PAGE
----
First, this is a good life (and not just writing) perspective, so thank you for talking me off the ledge:

"Jess, you had six positive and one negative, Why do you think any reader would ignore the positive half a dozen and listen only to the bad review?"

Second, this is the crux, isn't it?

"You don't have to worry about what every Amazon critic writes, the real killer is if my best friend, neighbor or co-worker hated your book."

Because while true, I'm willing to bet my Minnesota driver's license that your friend, neighbor, or co-worker hasn't heard of my books. They, however, might like funny mysteries and so search for them on Amazon or some other site with reader reviews, be brought to a review of one of mine, and not like the general scent of the feedback and so move on.

This refines my original question: how much power do/should reader reviews have? Is the internet the great equalizer, in that everyone can be a critic and so everyone's opinion has weight, or does it make it so no one's opinion has weight?

We can speak anecdotally or bring in research, but I really am curious what people think about this.

Dana Fredsti said...

Well, first of all, Jess, anyone who posted a uniformly negative review about any of your books would get my auto-stink eye since I love them so much. Like you, I don't mind genuine critiques of my books, but when the reviews are just 'this is shit, your book is a BASTARD book and I hate its ass face!' then I have to go beyond the fact that some people don't like my writing and wonder about the reviewer's agenda. and in this case, it sounds like Darien Ray hates anything he/she did not write him/herself. There's such a difference between a thoughtful review, be it positive, negative or mixed, and a shred-job.

Michael, I actually wrote a post on why writers tend to focus on the one negative out of many positives because I found myself doing the same thing. It sparked much discussion. But it was definitely a common theme amongst the writers who weighed in!

Jess Lourey said...

Hahah! Your post made me laugh out loud, Dana Fredsti, and yes, I'm 40 and so don't abbreviate my physical reactions.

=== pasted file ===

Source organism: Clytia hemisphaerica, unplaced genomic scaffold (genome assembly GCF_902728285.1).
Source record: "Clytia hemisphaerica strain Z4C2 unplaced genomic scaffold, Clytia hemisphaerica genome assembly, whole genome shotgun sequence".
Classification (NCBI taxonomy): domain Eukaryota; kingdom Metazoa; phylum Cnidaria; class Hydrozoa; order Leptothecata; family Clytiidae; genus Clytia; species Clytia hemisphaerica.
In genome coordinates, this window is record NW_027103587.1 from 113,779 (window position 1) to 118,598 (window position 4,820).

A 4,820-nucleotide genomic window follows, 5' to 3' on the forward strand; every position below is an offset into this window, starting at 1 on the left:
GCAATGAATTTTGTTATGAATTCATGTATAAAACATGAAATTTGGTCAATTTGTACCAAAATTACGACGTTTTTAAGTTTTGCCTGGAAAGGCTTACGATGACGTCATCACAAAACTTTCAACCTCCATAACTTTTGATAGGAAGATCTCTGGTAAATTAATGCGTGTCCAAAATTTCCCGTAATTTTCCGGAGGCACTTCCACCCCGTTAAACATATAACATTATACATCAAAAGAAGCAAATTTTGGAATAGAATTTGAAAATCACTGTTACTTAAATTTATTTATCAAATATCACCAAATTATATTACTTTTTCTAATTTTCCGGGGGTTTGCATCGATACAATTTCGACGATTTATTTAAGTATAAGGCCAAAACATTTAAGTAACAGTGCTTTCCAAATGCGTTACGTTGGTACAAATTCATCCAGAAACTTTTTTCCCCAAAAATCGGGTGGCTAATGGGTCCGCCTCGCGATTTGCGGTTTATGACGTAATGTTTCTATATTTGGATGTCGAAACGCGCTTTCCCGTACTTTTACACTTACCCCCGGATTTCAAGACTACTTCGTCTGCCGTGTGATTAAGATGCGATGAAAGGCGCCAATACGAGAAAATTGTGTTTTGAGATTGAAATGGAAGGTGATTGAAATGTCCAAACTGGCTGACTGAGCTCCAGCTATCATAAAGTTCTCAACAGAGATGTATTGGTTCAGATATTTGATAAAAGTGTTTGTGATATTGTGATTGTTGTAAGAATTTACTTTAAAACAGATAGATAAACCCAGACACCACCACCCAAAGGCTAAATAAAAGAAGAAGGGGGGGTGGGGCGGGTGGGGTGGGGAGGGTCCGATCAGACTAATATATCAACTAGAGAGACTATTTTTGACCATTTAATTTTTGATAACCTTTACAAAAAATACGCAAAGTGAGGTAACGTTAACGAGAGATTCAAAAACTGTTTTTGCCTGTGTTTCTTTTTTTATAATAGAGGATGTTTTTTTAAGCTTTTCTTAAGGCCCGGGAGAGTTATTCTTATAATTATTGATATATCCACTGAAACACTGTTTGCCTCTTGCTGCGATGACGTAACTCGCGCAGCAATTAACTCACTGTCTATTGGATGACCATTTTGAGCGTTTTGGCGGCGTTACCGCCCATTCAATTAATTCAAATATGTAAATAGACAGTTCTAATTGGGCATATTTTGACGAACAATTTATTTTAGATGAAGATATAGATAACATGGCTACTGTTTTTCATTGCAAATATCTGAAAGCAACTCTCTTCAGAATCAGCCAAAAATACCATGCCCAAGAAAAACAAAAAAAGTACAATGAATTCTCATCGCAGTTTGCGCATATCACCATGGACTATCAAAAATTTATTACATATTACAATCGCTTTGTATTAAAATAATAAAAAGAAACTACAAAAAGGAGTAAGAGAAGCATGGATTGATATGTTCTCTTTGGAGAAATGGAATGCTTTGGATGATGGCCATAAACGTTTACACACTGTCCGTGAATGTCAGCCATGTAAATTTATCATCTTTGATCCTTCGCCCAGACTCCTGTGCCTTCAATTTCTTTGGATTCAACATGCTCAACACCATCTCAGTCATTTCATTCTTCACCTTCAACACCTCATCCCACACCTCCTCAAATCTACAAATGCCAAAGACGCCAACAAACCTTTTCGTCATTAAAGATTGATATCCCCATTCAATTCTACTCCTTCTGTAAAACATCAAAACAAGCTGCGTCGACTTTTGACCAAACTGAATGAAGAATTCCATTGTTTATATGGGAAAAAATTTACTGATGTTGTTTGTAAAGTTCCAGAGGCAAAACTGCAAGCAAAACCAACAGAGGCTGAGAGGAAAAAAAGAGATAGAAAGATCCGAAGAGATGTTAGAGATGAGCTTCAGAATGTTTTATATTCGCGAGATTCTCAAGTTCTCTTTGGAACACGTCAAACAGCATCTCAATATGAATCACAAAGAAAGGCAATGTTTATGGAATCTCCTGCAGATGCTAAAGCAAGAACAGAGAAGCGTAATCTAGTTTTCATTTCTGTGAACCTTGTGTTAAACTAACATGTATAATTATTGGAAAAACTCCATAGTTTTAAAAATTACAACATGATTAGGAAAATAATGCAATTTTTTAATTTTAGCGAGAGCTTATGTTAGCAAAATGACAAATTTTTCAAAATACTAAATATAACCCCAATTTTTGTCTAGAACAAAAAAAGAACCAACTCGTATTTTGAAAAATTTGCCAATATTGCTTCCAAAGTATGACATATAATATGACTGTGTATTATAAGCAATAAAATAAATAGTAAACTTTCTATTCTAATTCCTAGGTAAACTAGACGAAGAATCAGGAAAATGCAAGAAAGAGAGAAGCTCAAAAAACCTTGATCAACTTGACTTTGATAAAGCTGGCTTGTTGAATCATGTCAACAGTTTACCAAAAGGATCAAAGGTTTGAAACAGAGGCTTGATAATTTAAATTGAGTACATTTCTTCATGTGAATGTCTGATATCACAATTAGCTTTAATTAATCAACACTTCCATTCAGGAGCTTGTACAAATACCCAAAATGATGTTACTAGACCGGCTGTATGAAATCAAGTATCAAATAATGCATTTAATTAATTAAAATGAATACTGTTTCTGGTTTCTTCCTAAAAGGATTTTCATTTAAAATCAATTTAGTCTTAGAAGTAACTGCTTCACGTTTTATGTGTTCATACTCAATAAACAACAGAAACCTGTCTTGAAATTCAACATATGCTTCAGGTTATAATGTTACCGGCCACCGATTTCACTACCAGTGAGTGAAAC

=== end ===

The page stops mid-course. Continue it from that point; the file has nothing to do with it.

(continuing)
Check out Dana's compellingly honest post here:

http://www.danafredsti.com/blog/?p=509

Dana Fredsti said...

hee hee... No LOL for our Jess!

How the heck did you find my post so quickly? Dang, you're good...

Mark said...

I'd actually run across Darian before, and its reviews confused me. Why keep reading something you obviously hate? What's in it for you?

I write reviews. Used to write a ton at Amazon, now post a few there but mainly post at a site called Epinions. I will tell you that if I don't like something, I don't go back for seconds. I have no need to be a reviewer who gives out all stars equally. Reading is still a hobby, not a job. I want to spend my time reading what I enjoy.

Having said that, I do have some negative reviews when the book was truly bad.

As you have said, negative reviews do happen. Not every book is to every person's tastes. However, I just don't get someone who is constantly negative. How can you hate everything?

Stephen Parrish said...

Hi Jess. I'm proud to be one of the six. I think readers who habitually write bad reviews are compensating for something. I don't want to speculate on exactly what, but this might help them.

Jess Lourey said...

I'm with you, Mark. It defies logic why a person who clearly doesn't like mysteries would read hundreds of them. Maybe we can springboard off this situation to add a new word to the lexicon?

"I don't know how he can complain about the quality of football today but watch every single game. He's such a Darian Ray."

Speaking of, as of yesterday, I've turned "Favre" into a verb. As in, "I miss you, so please send me a photo, but don't Favre it." This is what I, a longtime Packers fan, have been reduced to.

Jess Lourey said...

Hee hee, Stephen. I'd remove your post if you weren't one of six people in the whole wide world who like my books. The funny thing is, I assumed Darian Ray was a woman. Weird. I wonder what stereotypes drove us to our different conclusions?

Darian Ray said...

After reading both this blog and the ensuing commentary, I reiterate that there is no writing talent in this genre besides me.